White House counsel Bob Bauer telephoned the news to Obama on Air Force One, as he returned from a trip to Prague.

The leading candidates to replace Stevens are Solicitor General Elena Kagan, 49, and federal appellate Judges Merrick Garland, 57, in Washington and Diane Wood, 59, in Chicago.

Stevens' departure will not change the court's conservative-liberal split because Obama is certain to name a liberal-leaning replacement, as he did with his first nominee, Justice Sonia Sotomayor. But the new justice is not likely to be able to match Stevens' ability to marshal narrow majorities in big cases.

Stevens was able to draw the support of the court's swing votes, now-retired Justice Sandra Day O'Connor and Justice Anthony Kennedy, to rein in or block some Bush administration policies, including the detention of suspected terrorists following the Sept. 11, 2001, attacks, its tilt toward protecting businesses from some lawsuits and its refusal to act against global warming.

But after the arrival of Roberts and Justice Samuel Alito, President George W. Bush's appointees, Stevens more often was among the four liberal justices in dissent.

Stevens' recent dissent in a major case involving campaign finance laws showed both the eloquence of his writing and, in his stumbling reading of his opinion in the courtroom, signs that his age might at long last be affecting him, though he remains an active tennis player and swimmer.

Stevens known as the court's prolific, lucid writer

He is the court's last World War II veteran and that experience sometimes finds its way into his writings, recently in a reference to Tokyo Rose, the English-speaking Japanese radio announcer who addressed U.S. soldiers in the Pacific.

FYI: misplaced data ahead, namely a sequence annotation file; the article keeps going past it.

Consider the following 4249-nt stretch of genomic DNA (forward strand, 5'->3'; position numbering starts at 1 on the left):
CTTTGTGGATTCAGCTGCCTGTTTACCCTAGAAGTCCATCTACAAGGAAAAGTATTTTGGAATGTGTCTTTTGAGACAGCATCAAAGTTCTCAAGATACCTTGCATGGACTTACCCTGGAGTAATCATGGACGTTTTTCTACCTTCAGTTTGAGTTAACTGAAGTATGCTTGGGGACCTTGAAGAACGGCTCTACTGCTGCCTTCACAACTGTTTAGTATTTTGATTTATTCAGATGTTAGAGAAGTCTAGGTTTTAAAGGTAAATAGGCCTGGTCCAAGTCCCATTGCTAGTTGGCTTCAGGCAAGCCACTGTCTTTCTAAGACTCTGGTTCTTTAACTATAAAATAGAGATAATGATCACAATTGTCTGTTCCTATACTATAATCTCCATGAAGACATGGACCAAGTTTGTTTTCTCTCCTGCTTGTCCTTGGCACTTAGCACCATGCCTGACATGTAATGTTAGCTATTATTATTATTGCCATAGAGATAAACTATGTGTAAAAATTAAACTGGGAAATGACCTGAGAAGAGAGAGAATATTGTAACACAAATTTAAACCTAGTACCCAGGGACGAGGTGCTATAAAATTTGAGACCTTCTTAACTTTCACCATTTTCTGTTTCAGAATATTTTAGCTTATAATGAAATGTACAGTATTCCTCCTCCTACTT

Stevens had a reputation as a bright and independent federal appeals court judge when Ford, acting on a recommendation by Attorney General Edward Levi, nominated him to the Supreme Court.

His friendly manner of questioning lawyers who appeared before the court could not hide Stevens' keen mind. His questions often zero in on the most telling weaknesses of a lawyer's argument and the case's practical effect on everyday people.

A pleasant, unassuming man, Stevens has been a prolific and lucid writer. For many years, he wrote more opinions each court term than any other justice.

Most justices let their law clerks write the first drafts of opinions, but Stevens has used his clerks as editors.

He'd write the first draft and submit it to the clerks for comment. "That's when the real fun begins," Stevens once told a visitor. "The give and take can get pretty fierce."

As a result, his opinions have reflected his personal writing style -- a conversational one that contrasted sharply with the dry, dull efforts of some other justices.

He had said that one sign of his time to retire would be an inability to churn out those first drafts. But he insisted in recent days that he was still writing them.

A member of a prominent and wealthy Chicago family, Stevens spoke proudly of being a Cubs fan who was at Wrigley Field for the 1932 World Series game when Babe Ruth supposedly pointed to the spot where he would hit a home run. He met many celebrities of the day when they stayed at his family's hotel in Chicago, including aviation pioneer Amelia Earhart.

Stevens graduated from the University of Chicago. After serving in the Navy during World War II, he earned a law degree from Northwestern University, finishing first in his class. He later taught antitrust law at both schools.

In 1979, Stevens became only the second justice to divorce while serving on the court. Stevens and his first wife, Elizabeth Jane Sheeren, had four children. He later married a former Chicago neighbor, Maryan Mulholland Simon.

An avid bridge and tennis player, Stevens also is a licensed pilot. From autumn through spring, he and his wife routinely travel to his condominium in Fort Lauderdale, Fla.

"I lead an average life, just like anybody else," Stevens once told an acquaintance. "I play bridge, play tennis, try to play better golf. I'm very comfortable here."

Even in his late 80s, Stevens said he swam every day and continued playing tennis several times a week. He described reading legal briefs on the beach, noting his colleagues' jealousy when in court one day he opened a brief and grains of sand spilled out.

The Associated Press contributed to this report. All rights reserved.